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Markets and Marketing

Pamela Dysinger Joshua Dysinger



  • January 25, 2017
    1:45 PM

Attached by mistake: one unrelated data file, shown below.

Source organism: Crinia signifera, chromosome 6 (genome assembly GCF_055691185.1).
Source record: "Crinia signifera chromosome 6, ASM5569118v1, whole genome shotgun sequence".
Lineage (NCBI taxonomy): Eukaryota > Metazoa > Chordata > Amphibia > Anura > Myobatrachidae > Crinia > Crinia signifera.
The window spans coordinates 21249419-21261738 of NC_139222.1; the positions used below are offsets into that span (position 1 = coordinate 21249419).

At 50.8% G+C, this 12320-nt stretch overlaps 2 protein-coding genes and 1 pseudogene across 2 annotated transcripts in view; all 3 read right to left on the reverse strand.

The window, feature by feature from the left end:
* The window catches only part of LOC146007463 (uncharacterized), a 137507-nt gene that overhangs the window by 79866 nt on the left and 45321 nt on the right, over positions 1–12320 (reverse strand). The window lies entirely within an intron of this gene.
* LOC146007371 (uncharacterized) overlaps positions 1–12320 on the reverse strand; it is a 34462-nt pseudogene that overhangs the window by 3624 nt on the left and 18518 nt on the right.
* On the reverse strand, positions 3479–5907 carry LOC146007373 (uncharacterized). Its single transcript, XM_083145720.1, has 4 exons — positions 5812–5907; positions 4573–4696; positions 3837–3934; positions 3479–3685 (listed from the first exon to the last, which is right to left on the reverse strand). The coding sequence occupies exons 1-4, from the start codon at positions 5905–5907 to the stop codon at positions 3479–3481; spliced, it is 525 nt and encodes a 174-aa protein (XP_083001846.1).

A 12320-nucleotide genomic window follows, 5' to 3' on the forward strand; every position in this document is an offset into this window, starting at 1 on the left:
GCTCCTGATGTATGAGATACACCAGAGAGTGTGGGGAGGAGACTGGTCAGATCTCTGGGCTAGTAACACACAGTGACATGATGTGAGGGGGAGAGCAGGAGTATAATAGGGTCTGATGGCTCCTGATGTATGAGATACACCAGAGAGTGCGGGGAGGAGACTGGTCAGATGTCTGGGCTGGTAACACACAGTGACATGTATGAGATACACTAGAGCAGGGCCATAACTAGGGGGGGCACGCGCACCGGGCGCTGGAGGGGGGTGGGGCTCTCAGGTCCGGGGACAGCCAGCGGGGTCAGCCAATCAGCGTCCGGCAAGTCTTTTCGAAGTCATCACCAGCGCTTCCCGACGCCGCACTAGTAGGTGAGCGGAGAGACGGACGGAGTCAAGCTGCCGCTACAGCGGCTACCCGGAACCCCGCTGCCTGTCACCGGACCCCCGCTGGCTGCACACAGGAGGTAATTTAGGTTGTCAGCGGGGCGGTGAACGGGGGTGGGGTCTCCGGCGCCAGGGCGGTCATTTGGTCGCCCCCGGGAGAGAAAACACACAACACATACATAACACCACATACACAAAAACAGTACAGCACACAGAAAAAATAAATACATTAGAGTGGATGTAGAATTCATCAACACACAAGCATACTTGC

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Well welcome to the fourth session to talk about. We're going to cover the other I think five different marketing ways besides the farmer's market. And you can hear some talked about that we used to move up or use. So we're going to go through the pros and the cons of the difference methods that we use to move our produce farmers' markets and C.S.A. are two biggest I don't know probably ninety percent of our income is through those two and we have others that are we have others that are a smaller kind of on the side to move. Access that we have after the C.S.A. and farmers markets. OK We're going to surface stores. We haven't done a whole lot was stores but right now we've got two small grocery stores that we're dealing with and. We have we have dealt mostly just with the small local stores. They're more promoting a local produce. We we have tried dealing with big chain kind of stores and it's just a big hassle. So OK so. So we're going to share the cons and the pros of the of our different methods. So as stores the one of the cons is that they're not willing to pray to pay as high of a price. They want more of a markup and it just seems like we sell stuff at a higher price at farmer's market even like the end price grocery stores don't get as high of a price. So their price might be a little lower. And then they want to mark up on top. Of what we sell it to them for with a store. You can't just explain that you grow with organic methods because you're not there to share that So if you're not certified organic your stuff will just be bunched together with the commercial might be on a local shelf but nobody's going to know that it's been grown organically. So you have to go through the hassle of being certified if you really want to get the prices of organic produce so that can be a call on and large chains are very difficult to get into we tried to get into a large chain store. And the insurance they required was it was like I don't know two million dollars insurance and stuff and it was just a huge hassle and we tried for a long time and it is those of the cons of grocery stores to produce generally with a story or get decent orders pretty large move more of a product than you would maybe a farmer's market in a week just because it's there all the time is that in just a few hours stores will be pretty consistent as long as you have it and it's something that they're using you know at the stores that we're working with right now the main thing I'm selling is sourced this time of year as carrots and I just got a few stores that say they want fifty pounds of carrots a week and I just deliver it's then I'm in voice and I don't have to talk to them each we wonder if they still want to get that we can just a very consistent way to move low maintenance meaning that it's. You know I have to you know I have to really have much interaction you know I talk to them see if it's been selling and if I get a sale. I just like I said I just do a delivery once a week and send invoice. There's not really anything more than that and it will get your name your farm name out more. If people have been a store and seen your farm name and they come to farmer's market it's kind of puts more of a name on your farm they've seen your store they feel like it's good produce So even if people are buying your produce at the store. They're still seeing your name. Everybody that comes in there is looking to the produce section will see your farm name. So those are some of the pros the bigger pros that we saw restaurants is another way that we have sold produce most of our restaurant sales are through a food. We'll talk about a little bit later but we have dealt directly with restaurants a little bit and we're trying to get into more I'd like to deal more with restaurants but restaurants are harder to deal with they're quite a bit hard to deal with. Finicky they are very specific with what they want. We had a situation earlier this summer where we had a store that asked for a regular baby a regular They wanted like fifteen pounds or something. And so we cut it. We thought it was good delivered it and they're like well it's you know it was maybe four inches long. They wanted it like three inches long and so they didn't want it and so then you're going home with one hundred fifty dollars. So if you if you really know what they want you can be a very very good but can be hard to deal with high maintenance. You have to you have to have a really good interaction with your chef you've got to know exactly what's what he's looking for you have to contact him every week. And let him know what you have see what he wants for the week and it's a lot more there's a lot more hassle to deal with restaurants. You've got to have that communication with them and they can be unreliable. They can also be pretty consistent pretty reliable but they can also just kind of drop you and they don't seem to really feel bad about just not want to your product we had a situation. A few weeks ago where we had a restaurant that we've been dealing with for I don't know probably two years at least they'd been ordering had lettuce we'd been delivering. Over two hundred heads every week and they they wanted it every week. So we've been doing it. I mean been a couple years is very consistent and just a few weeks ago they change their menu and they drop their order to like one hundred heads a week and then we've got hundreds of heads out in the field that we're planning to deliver that we planted for that. And now we've got to find another way to sell them. So you know it's been consistent. It's been a great way to move that lettuce for the last few years but then they just drop you. So you've got to be prepared for that kind of stuff but there are there are a pretty big pros to working with restaurants. So if you can if you can get in with a few and you can deal with them and you can get a good a good relationship going with that restaurant you can be very good. Russians will pay a high price we do a. Yeah high end restaurants and we're we're dealing with restaurants and in Nashua that are very expensive. We're not dealing with like subway or something so. We. We take a. Twenty percent cut I think. From our our markets prices. So that's our that's our price for restaurants and it's quite a bit higher than you're going to get at in-store and they can be consistent. They can be inconsistent but if you can if you can get a good relationship going with a restaurant you can have a pretty consistent orders with them and you know they made. They may change at some point but like with the situation with the lettuce. We had it for a few years it was very much worth it for that time and they cut it back a little bit but just kind of have to roll with that and it's worth. It's worth the risk. I wouldn't even want to base your farm off restaurants I don't think because they're they're more of a risk but for moving excess and one of the restaurants we've been dealing with it was great. Throughout the summer they would take. Fifty percent or more of everything we had left over at the end of market. We would just call up the chef and we say this is what we have and I mean we've been moving. A few hundred dollars after market and we've come back with hardly anything most weeks so that was a that was a great interaction with the restaurant and worked out through the summer restaurants will generally order large orders to many people coming through every day and we got one restaurant they were trying to get built up with but I have a little bit of trouble with that but they're there asking for like. Remember it was like fourteen crates. Hadleigh so we can seven create like bushel crates of kale and very large quantities and restaurants are very focused on quality that is a pro but it also can be a con if your produce doesn't quite meet up to that quality standard that they have like we had with the original and they'll just say they don't want it and you go home with it but it can also be a pro because they'll pay a higher price for that quality. So if you have the quality of the restaurants are wanting then it's that it can be definitely in your benefit and you'll get that higher price so food hubs is another another area that we deal with and it's mostly dealing with restaurants I don't know if you all are familiar with food hubs. But it's it's a central a central organization that kind of works with the farmers and with the restaurant and kind of is that middleman so that you don't have to deal directly with the restaurants and it can be very helpful. So we deal with one through and we sell to many restaurants through them because of that is that you don't have that direct communication with the with the chef or the restaurant which is lower maintenance it's easier to deal with but if they get box of something and they don't really like it they feel like the quality. You know there was something about they didn't like that might be something that you could have easily changed if you had the communication with them they say you know this lettuce. It was a little bit. Whatever you know it was too big and you can say well we'll cut it a little smaller and you could keep dealing with them but instead they might just move to a nother farm that has a lettuce that they like just because you don't have that communication with them and they don't necessarily. You can't. Grow More specifically talk to their needs. So they can be one. You get more of a price cut from the food hubs because the restaurant's paying the same price as they would to you and the food hub is taking. Fifteen twenty percent of that. So that's a con but food Avs are very very good to deal with and we have we have one national national grown. In our area and. We've dealt with them for many years and it's very been very good becoming more and more consistent our orders this winter have been very very consistent and we had struggled with it being an hour drive to deliver and you list up all your stuff and you get an order for like twenty dollars and then you had to drive an hour for that. So we did struggle with it a little bit when we were getting going. But now we have very consistent orders and we don't really worry about listing up. And having to take a ship to town just to deliver because it'll generally be at least a couple hundred dollars. So that was not dealing directly with the consumer was a con and it's also a pro just because a whole lot easier to to go Lister stuff up and the restaurants will go order. It's a whole lot easier to do that than to be contacting all the chefs individually giving them your fresh sheet for the week and. You know texting them what they want then you've got five chefs texting you and you're trying to deal with all that. So it is both a pro and con to not have that direct communication with the consumer. Low maintenance kind of touch on that but. You know having that time spent communicating with with our food or we kind of have to have two but I thought on the other when the later with our food have that deals with restaurants. I go on Monday our order days are Tuesday and Thursday and so before noon on Monday and Wednesday I have to update our you know what we have for the week and it takes me five minutes maybe. And so I've got ten minutes in that you know dealing with those restaurants and I might have twenty minutes just dealing with one restaurant talking to the chef on the phone. So it is it is a lower maintenance. And you're serving many restaurants. So we. I don't know. On average but we generally probably have eight to twelve orders from that many restaurants each Tuesday and Thursday. So you're dealing with a whole lot more restaurants and you're just making that one delivery. Whereas if you were dealing directly with the rush hour. You'd have to go here and there and. So save time but it's just at that price cut for the food and possibly possibly losing sales because of not having that communication directly with the consumer. And you collectively will get large orders. You have some restaurants I don't know what they do with it but they order like. Three heads of lettuce and this is a restaurant on the what they're doing with that but with with all your restaurants together you're have generally pretty consistently large orders because you've got the bigger area to pull from all the restaurants and then we have online market and so between. Online market and food hubs. We have another A Nother I don't know if you I guess you consider a few hub. But it's a guy that lives is pretty pretty close to us about twenty minutes from us. And he does a online market that is pulling from I don't know how many farmers but four or five at least different farms. So it's kind of like a food where we list up our product with him. And he's got he's got to himself in a in another farm that are kind of you know first priority and then his his farms are kind of arranged so if you tell him what you have he'll say this and this we don't we can't get from the farms that have priority over you. So you can't necessarily count on selling like we generally do sell lettuce through him just because everybody else is growing lettuce right now. Carrots is pretty much the only thing we're selling to him. But it's a it's an online market that people order he gets it from a few different farms and does a delivery and people just come and pick it up. So it's technically I guess would be a food because he's the middleman for everybody else between the farm and the consumer. I would say if you're if you're starting up in your area. Just search for food hubs local food hubs in your area and just contact them. With the one we deal with it's easy you just go online and you put in your farm put in your you know something about your farm a little bio and you can just list stuff you don't really have to have to have any like I don't think there's really much as far as them accepting you as being a producer. Because the restaurants it's really as far as like with the rest. What's that. What they're looking for as far as the food hub and what the restaurants are looking for the food hub is just is just the middleman so if you list up something that nobody's looking for usual sell it but the food the whoever is running the food hub doesn't really like go through your farm and you know have to accept you and I think there is with. With our food I think there is a little bit of like. You have to. Send an e-mail you have to accept you. But it's not hard to get in and I don't know what other food hubs are like but I would assume that they're all pretty much the similar that you just go on to their website and. List up your farm and what you have is there another question. So the online market takes more maintenance you have to do the same thing like the food goes where we just go online and list up what we have and that doesn't take too long but then you get you know ten fifteen orders and you have to go out and harvest individually for each of those orders and then you've got to pack each box kind of. Separately and it definitely takes longer than like packing a C.S.A. because everything's the same for C.S.A. with the online Mark you got a pack each person's box individually. So it takes a little a little bit more maintenance and time and with the online market your orders are generally going to be pretty small issues people that want a little extra for a gathering they have or something and it's definitely not a consistence way to sell. I would say for the most part of the people that buy through online market are people that don't want to commit to a C.S.A. so they don't want to have to be getting produced every week. So it's not as consistent the prose is just that it's a good way to move excess. You don't have you know you're not committed to anything with the online market. It's just with ours. We're not promising that will have produce for these people every week. If we have it they can order. So we pretty much are just using it for moving access that we're not selling to our more reliable news definitely less pressure on the farmer and the consumer with a C.S.A. you have to fill that box every week and the consumer that I have to pick it up. They are paying for they have to pay for it so they pretty much are committed to getting that produce every week. So the online market is definitely less pressure than the C.S.A. how we are using it. Is more of a value added. More than a main source of income. And more than a man source. What our main goal for online market is to be kind of an addition to our C.S.A. So on Sunday. You are C.S.A. deliveries are on Tuesday. So on Sunday we'll try and send out to all our C.S.A. members what's in their box. And then they can look at what they're getting in their box and they can look at what we have on the online market and they can say well it be nice to add a couple pounds of potatoes and. Some kale or something. So we're not we're not trying to use the online market is. As a real main source of of our income and like I mentioned it's just a nice addition to the C.S.A. for them to be able to order small quantities of extra day that they're not getting in their box that week. So that's it. Any questions on those on those difference. Venues for selling that is something that we are actually not the question was how to make the fresh list if we have a software that we're using That's something that we're still we're still moving towards dealing directly with Russia France. We only have one. I really have one Russia at this point that we've that we've really been dealing directly with most all of our restaurants have been through the food hub. And I'd like to deal more directly but like I said a little more maintenance but. As far as as far as the fresh list. Just because there's one restaurant I just text the chef to say this is what we have this week and I know there is you know they're not they're not looking for a huge variety of stuff. I know enough like the restaurant we were we deal with they want kale and want lettuce they want the baby regular It's got to be the right size and baby spinach is like the five things that they've told us that they're looking for and they do. Do they do a special every week like they're trying to get a local something and they have a special for the week so we have had times where in the summer we sell them like forty pounds of something fried okra for the week as special we did green beans one week as a special but other than that. So I'll tell. If I have something bits. If I have a large quantity of something else that they're not that they haven't asked about. You know I'll tell them that I've got a large quantity of this and see if they want to run a special on that for the week in that I'll just tell them the out of the five or six things that I know they use I'll tell them which ones I have and how much I have been doing it through texting. But if you wanted to deal with a lot of restaurants you. It's a whole lot easier if you have a freshly that you can just send out to all of them at the same time and you know the questions how to get rid of the excess produce are our main our main venue I think for excess produce I would probably say would be the natural grown the food hub. We don't. So all of the. And that would I say for different areas that I mentioned all of those are I would say are all pretty much moving excess produce we grow for C.S.A. and for farmers markets and we grow we plant maybe like thirty percent extra And so if you have a good crop you got a good amount of extra but I would say that it's all of the areas that I've said I would like to be dealing with restaurants more growing specifically for restaurants but the online market and the food hub dealing with restaurants. Those are all ways that we move our access we don't we don't grow for the food hub in Les we have a. A standing order to let us I was saying that they were ordering two hundred heads a week that was through the food hub our our guy that runs our fruit have his. He's pretty good and he will he will find standing orders for you. So we do have some standing orders. But unless we have a standing order all of that is just moving excess produce we didn't we didn't give them any more of a discount than we do just if we were growing it form twenty percent discount from our market prices are going to so I would say we've saved the best for last. It's it's interesting that when we first heard about C S A's. I thought they were terrible because who would want to get produce. When you didn't. Maybe you don't want that produce. So let me ask you this how many of you actually know what C S A's are so I make sure I Very good very good. It's an educated group. So we sort of were thrown into doing C S A's in two thousand and four and we started with the Winter two thousand and three I stand corrected two thousand and three and I'll just say it's been the best. I just know it's what God wants us to do on our farm and I feel like it's. Talk about it and I'll show you said Joshua and I talked about the reason all the cons are for our first is because he and I both prefer to hear the bad news first and then that you end with the good news right. So we're going to enjoy just click this for the titles. So here are the cons these are C.S.A. boxes and I'll say we use a plastic tote. That you can see there it's nine inches tall and about twenty one or twenty two inches long and I think about twelve or fourteen inches wide about right. Mana flow is the place that we that we go. It's from the brain and we've had those boxes for a lot of years. A lot of years and so here's a couple of pluses with with the mana flow boxes or any kind of plastic tote it just keeps the produce fresh in the summer time we've seen other C S A's they might bring it in a cardboard box waxed cardboard box meant for produce and you know by the time that produce has in the back of their vehicle and sat on a shelf at farmer's market. You know you come to get it and the lettuce is just all we'll tea and you know but when we open our boxes. They're just always beautiful it takes people's breath away in a way. So here are the cons C.S.A. is not as lucrative as a lot of others. You know John shared this morning about all those farms that are really doing very well from a business perspective. And I won't say none of them but I'll say almost none of them are doing C.S.A. it's just not as lucrative we grow a lot of prop crops Well let me tell you that the next one you have to grow a lot more variety. So we grow a lot of crops for example corn corn is not a high dollar crop. Nobody trying to make a living doing small farming. I should say nobody but very few are growing corn. Even at our farmer's market. Very few are growing corn. It takes a lot from your soil. It's just not a high dollar and yet we grow it for our C.S.A. members. So with the C.S.A. you have to do a lot more variety in a sense you're sort of indebted to them you know our customers will pay us some of them upfront. Our seasons are roughly if they get a box of. It's like around seven hundred dollars per season. And that's you know we've got to we've got to produce that food we can't you know not not deliver what they've paid for but there are many more pros than cons to the C.S.A. and this is we love this. You know in the summertime or even in the winter it's with the carrots. But you know you open the box and the kids hands. And when they're there taking for good things carrots and blueberries strawberries and just we feel good. We're enriching their health. So one of the pros is that it's consistent. You can count on it so you can actually budget. It's like the bread and butter for us. You plan exactly what you need to grow so we know if we're going to have one hundred member C.S.A.. We know we're going to grow. You know one hundred we need one hundred stocks of celery in the end. So we're going to plant one hundred and fifty and that's why we have something to sell to the food hubs. Again it's just dependable you can budget. The more pros. It's relational and that's the big that's a big pro you know Joshua was sharing about the restaurants and you know they will drop you the moment you. They don't need you anymore. You know it's just a very one sided relationship. You know we had this great deal with a restaurant going in the spring where after market. We'd call them and literally we would drive over to their place and put most everything we had left from our market in their cooler. It was amazing. So but this winter. They've just kind of set us on the back burner they've said oh we want this and this and this John. Will text. They don't respond it's just very it's finicky it's a one sided relationship. You know we do the best we can but with the C.S.A. it is relational So this is my sister. That's what she says she says she's not really my sister I don't have a sister but I took this picture on Tuesday. And I told her I might put that in a slide presentation I'm doing on C.S.A. she said well you just tell them. I'm the last sister. That you never tell anybody about her famous That's Jane. But so let me tell you about my relationship with Jane. We've known them for about maybe ten years. And I believe that the Lord moved them to the Nashville area so that we could cross paths because they came from Louisiana where they had both grown up their whole life. They came they came to the county they live in because they wanted the school system there. We met them. The boy standing next to the both of their boys are adopted the boy standing next to Jane was just a toddler. I think he's twelve so he must have been about two. And. They just moved up there they were thinking ahead. Well now they home school they have they have homeschooled him throughout and the next one. The next boy John Pierre I'll never forget. I was doing C.S.A. delivery and she came running out of her car to me she said. Pam I just have to tell you something. Now mind you long before that she had told us. She had asked us to pray for them. That the Lord would bring them another child and she got she said I haven't told. Anybody. I just got to tell somebody she said The Lord has given us another baby and they were getting him that very week and that's the second boy. They've been to baptisms. We've studied the Bible together. They were attending the intended cure students wedding. It's just they're not just customers to us they are dear friends she has opened her heart to me. We have prayed for situations in their family. It's just that's what it's about it's about the relationships. I can't tell you of the hundreds of thousands of dollars that we've made from our farm but I can tell you about the people that we are getting to know. So it's it's relational. It's evangelist tick. Now I can't tell you we have this many baptisms from. You know what we've done on our farm. I can't tell you that but I could tell you a lot of other stories about other people like Jane that our lives have interfaced with. Let me share this quote with you. This was Christ's method. His work was largely made up of personal interviews he had a faithful regard for the one sole audience through that one soul the message was often extended to thousands of Christ object lessons to twenty nine. That's what it's about to me that's what it's about. So this is this is another one of my C.S.A. ladies that I have mentors. I would say she is a young mom with two young children you know when I get ready to do a C.S.A. delivery and this was the delivery that I was due. For Joshua last week and I just said I'm going to get some pictures that are fresh. So this this is my group of people I minister to them all summer long and Joshua kind of takes the winter. So I hadn't seen them for quite a while but. This. This gal has just been through lots of experiences in life and. You know when I do see I say I just pray. Lord give me that. That one on one time lord control how the people come to the C.S.A. to pick up you know that they don't all come at once that if there's somebody that I need to connect with one on one just orchestrate you know delay some help some to come faster or whatever and it. It's it's always that way. And so I have had so many times when Jessica and I were there at a delivery alone. Where she would just open her heart to me. And share things that she needed prayer about and what a privilege. I tell them what a privilege it is to enter into your world and to pray for you. I have watched those little girls grow up. When they came out of the van this last Tuesday they didn't know I was going to be doing the delivery. And I just saw them bound across to see me and it just were my heart. Christ's method alone use me will give true success in reaching the people. The Savior mingled with men as one who desired their good. He showed his sympathy for them. Ministered to their needs and won their confidence then he. Follow me. There is need of coming close to the people by personal effort. If less time were given to sermonizing and more time were spent in personal ministry greater results would be seen ministry of healing one forty three. To me that's what it's about. I mean I just can't tell you it's you know the C.S.A. is about evangelism. We are on the front lines. One hundred percent of our C.S.A. members are non Seventh Day Adventists. The only ones that are admin asar my in-laws and we have two neighbors who are Adventists who get boxes from us but you know it's like so that constant We have just felt like it is the perfect the perfect living in the country message and working the cities. People say we need to work the cities and I agree but we need to work on from country outposts. What a better way. You know when we take food to people when you feed people you create a bond. That is much stronger than the food that you're giving them. You know I have some customers and I think I don't even know why they stay in the C.S.A.. But I think it's just the relationship. You know the picture before Jessica she said you know I could go in there to Whole Foods and buy my food but she said I am so spoiled to get it directly from you. You know we're friends who wouldn't choose to support their friend as compared to some great big corporation. So that's for us. You know when the Lord call. Just a farm. We started with the strawberries. But the call to us was very clear. And that was it was a call to serve and yes we sell to restaurants yes we sell to. But I believe that the service that we are really called to is this so that the question was that just making the than the no that some C.S.A. is will just drop off and. People come to a central location and pick up their stuff. That is actually what we do but we are committed that. Most of the time I mean there's at the rare occasion but. We're committed that one of our family members will do the delivery. And that's a that's very unusual because most people consider that the delivery is something you can just hire somebody for ten bucks an hour and send them off with your you know and they can deliver the produce and but because we view this as our ministry. It's vital that we're there. You know sometimes of course our printer says are involved but not so much in the C.S.A. deliveries as they are in our markets which the markets are a wonderful funnel for the C.S.A. So the picture before here of Jessica. She was first a market customer and when Whole Foods. Set us aside and I used to set up a market stand in front of the store it was a win win for them and me but it didn't work last year but anyway when they didn't allow us to do that some of my really faithful customers from the market just funneled in and have become C.S.A. members so any other questions. Yes OK Again it's about the location and certain hours yes I have a look. Certain locations so people can pick up on the farm. We have the smallest group on the. Farm. And then like this delivery that I do we actually are in them in the parking lot of a grocery store Whole Foods and I'm there for a set time from four thirty to six and they just come at their leisure and they bring their own bags they empty their boxes. But it just gives a lot of time when the weather is good. There's a lot of visiting you know it's it's definitely a social and and I am one to introduce different C.S.A. customers so I've seen the C.S.A. customers themselves interacting. You know. So it's it's becoming more especially that group that I deal with becoming more of a. You know a networking they know one another. We have four delivery locations that we deal with and. For our C.S.A. the the observation City Technology is something she's already been on mana flows site. And she was just saying that they come in an insulated box and she's wondering if we use that I didn't know that and no we don't. So I would say this probably the insulated boxes would be really good they would be. But they're not necessary. I mean we've done all these years and in the in the hottest days of the summer I can tell you when we open the lid. Nothing is wilted just the moisture. Ideally and usually for us we have had them in the cooler. So if you. The thing is if you take produce from the field and it's got all that field heat on it and you don't you don't have a good way to cool it then it's going to wilt no matter what you do with it. So it's important when you when you harvest it targeted in a way that you can you know put it in cold water you can put it in refrigeration are you going to talk about our refrigerator or should I just good question how do you find C.S.A. customers. You know it's becoming much more competitive you know when we started our C. Say. When we started farming literally there were less than a half a dozen of us in the Nashville area doing what we're doing and today there are probably. I don't know maybe three dozen I mean it's just so and we we first started with the winter C.S.A. and we actually have only had R C R our summer C.S.A. for four seasons and so we built that up when the market already became big so I would say that part largely it's through word of mouth for it. I remember one that I don't think did I did it come up. One of the cons with C.S.A. is that it's really not a beginner's place. It's not where you start. It's really my husband would call it like you know your master's degree. It's because there's a lot more at stake. You know you really have to know how to grow and so if you start with a farmer's market that's a great funnel than to a C.S.A. So if you do a farmer's market for a season or two and it goes well and you have good variety and you feel like you know you have you're growing down fairly well then you just branch out to doing a small C.S.A. and let your your access be sold at farmers' market. But then word of mouth is is good and we've done. You know we have advertised in different places and different ways. Yet where are those. You're talking about the the field. So for us. One of our niche is or one of our I guess that's not a niche but how we separate ourself from the masses is that we're a family and we very much promote that we're a family and we not just a family but our apprentice. Ship and so that's very appealing our customers love each year meeting our new apprentices it's becoming very just something that they look forward to and they enjoy getting to know them and you know sometimes people say pretty you get your apprentices because we have the most amazing apprentices. Of course it's because we get them from our own circles of Adventism largely you know. And so they're just kids who who bring to the face of our farm just what the image that we want to portray. But anyway what. Oh so that's just something that we have done and that's why a family member always goes to delivery because we're trying to create a relationship. You know other farms show their farm crew and it's you know a whole slew of hired workers and so you just have to figure out you know what. What do you have to offer that somebody else doesn't have to offer the question is how do we prepare our produce for the boxes course it depends on what it is but one thing the Lord has given us so much favor in the eyes of the people and I just I praise Him I give him the credit. You know at farmer's market we can have the same strawberries the same whatever as the guy next to us and we will have a very long line and people wait in the line to get it from us. Why. I think it's because number one it's prayed over. And number two the Lord just makes it taste good. You know and I'm not saying he's not going to make somebody else's taste good but we ask him to do it. So when we are when we're preparing our vegetables or when we're harvesting them. We try to harvest at the the optimum times. So that would be morning and evening. Not in the heat of the day. So like if we're harvesting lettuce we harvest it we triple wash it when they get it it's ready to use a lot of. The essays will not do that they kind of take the well you know we grew it and part of the joy is that you get to take the dirt off of it. We just recognize that the people we're serving are very busy and they want it clean and we want to give it to them clean. So like our carrots we grow a lot of carrots this time of year and you know harvest Joshua harvested last week four hundred and fifty pounds of carrots that's a lot of carrots we wash them with a pressure washer. So there's just the bottom line is we try to give them everything clean. So the only things that we might not like Wash would be watermelon and scandal. Sometimes our zucchini and yellow squash don't get washed if we don't have time our peppers. But if we have time. We'll take our peppers even and we will you know we will put them in and really give them a wash. So that they look really nice and clean any specific vegetables you were wondering about. Yes And so we wash it and we put it in the same C.S.A. bins holds the moisture in and then we put it in the cooler. OK so now she's asking about how we pack for C.S.A. and we've done a couple of ways. In the in the earth up until this last season. We would lay like say We're doing forty five C.S.A. boxes we would just put out eight foot tables and we would put the boxes on them in our in our packing area and then as the lettuce would come in from the field we would wash the lettuce and we'd put it in the boxes. But there was a fair bit of even if it was the same space you know like for me to this stage I'm walking over there maybe with a BIN of lettuce and you know it's back and forth and so one thing that my husband had wanted to try for a long time was kind of the assembly line package where we we harvest all the produce we put it in the cooler. Or and when we're ready to pack it. We have a stack of C.S.A. bins we put our produce all out on the table and the C.S.A. bins move by and you're just putting it in as it goes we can pack. We can pack forty five boxes like that in about I think the twenty minutes. I haven't been involved with it for this season and this is the first season we've done it that way but I think across the board. Everybody has felt like it was it was a good improvement one thing and I'm sure John is has said this but you always have to be looking for ways to save time. It's about efficiency. You know it's about efficiency and so if you can save shave off a few minutes here a few minutes there. That's the goal. John could answer that better but I would just say that we go by what we know our customers want you know we grow a wide variety especially in the winter. You know in the winter. They always get carrots. They always get lettuce. They always get greens. But being Greens one week it might be kale the next week. It might be color the next week. It might be Swiss chard the next week. It might be turnips and so there's quite a bit of variety and that's what was Joshua was saying. So when we send out the list of what's going to be in the box if they're getting kale that week but they really love collards they can go on our online market and order that has huge potential we haven't we haven't begun to tap into that market yet because you know we're not sending out the C.S.A. list until Tuesday. You know or Monday night and then they don't have time to order. So as we perfect that you know we have something and we have one family right now they get two full shares they get two boxes. Plus they order more than what they're paying for each of those boxes so they might you know our boxes are thirty nine dollars apiece in the winter and just this last week they order forty five dollars a dish. Of produce you know so that's that's you're the high end of what you could expect but the lower end is that a lot of people will order ten or twenty dollars extra. And we do we always do a survey and ask but I personally don't think the survey is that helpful because everybody has an opinion. You know some people you could give them potatoes in every single box and they'd be so happy and other people after a month of seeing Irish potatoes they're like oh. But we really aim to to not wear them out on any one thing that's our goal. I guess this will be the last one. My husband's telling me. So the question is if we win we send something out. Do we send them what's going to be in the box and the answer is yes. So we would send them on on Sunday. This is what you're going to be getting in your box and let me just add this to that I didn't mention another way that we use the C.S.A. to really be a platform for sharing Christ is that one of us usually myself I send something out every week of a. Just a little what's happening on the farm or what's happening in the family and a lot of times I'm able to to weave into that spiritual things something that you know is is going on. And point them in a spiritual direction. I had a I had an experience this spring where I went to California for to be with a friend who was dying. And I missed a couple of deliveries and when I when I wrote the C.S.A. The first C.S.A. newsletter that I wrote. I just shared from my heart. What I had been lying in some of that and the hope that I have. In Christ and the hope that we have in the second coming and just some of the experiences that the Lord had given me in that opportunity. Some of the blessing that had come through and it was amazing to me that how many not just the ladies. But how many men that picked up that delivery. Spoke to me about that communication. John just sent out every step every January he sends out a state of the farm address and I had just heard from one of our customers. You know that just touched my heart. It just you know we have to respond. Just there is again I would just say the biggest reason that we feel that C S A's are where Seventh Day Adventists farmers need to be. Is because it's an opportunity to sow seeds. The only seeds that you can so that have eternal value lettuce seeds have no eternal How do you. Except the relationships that can be built through them and so I just. That's our testimony. We love it and may the Lord bring a great harvest from the seeds that we sell. And the seeds that you will sell. OK I always get choked up when my my for talks because it's so personal to you know just a business and you know to see results is really media was brought to you by a website dedicated to spreading God's word through sermon audio and much more if you would like to know about if you would like to listen to.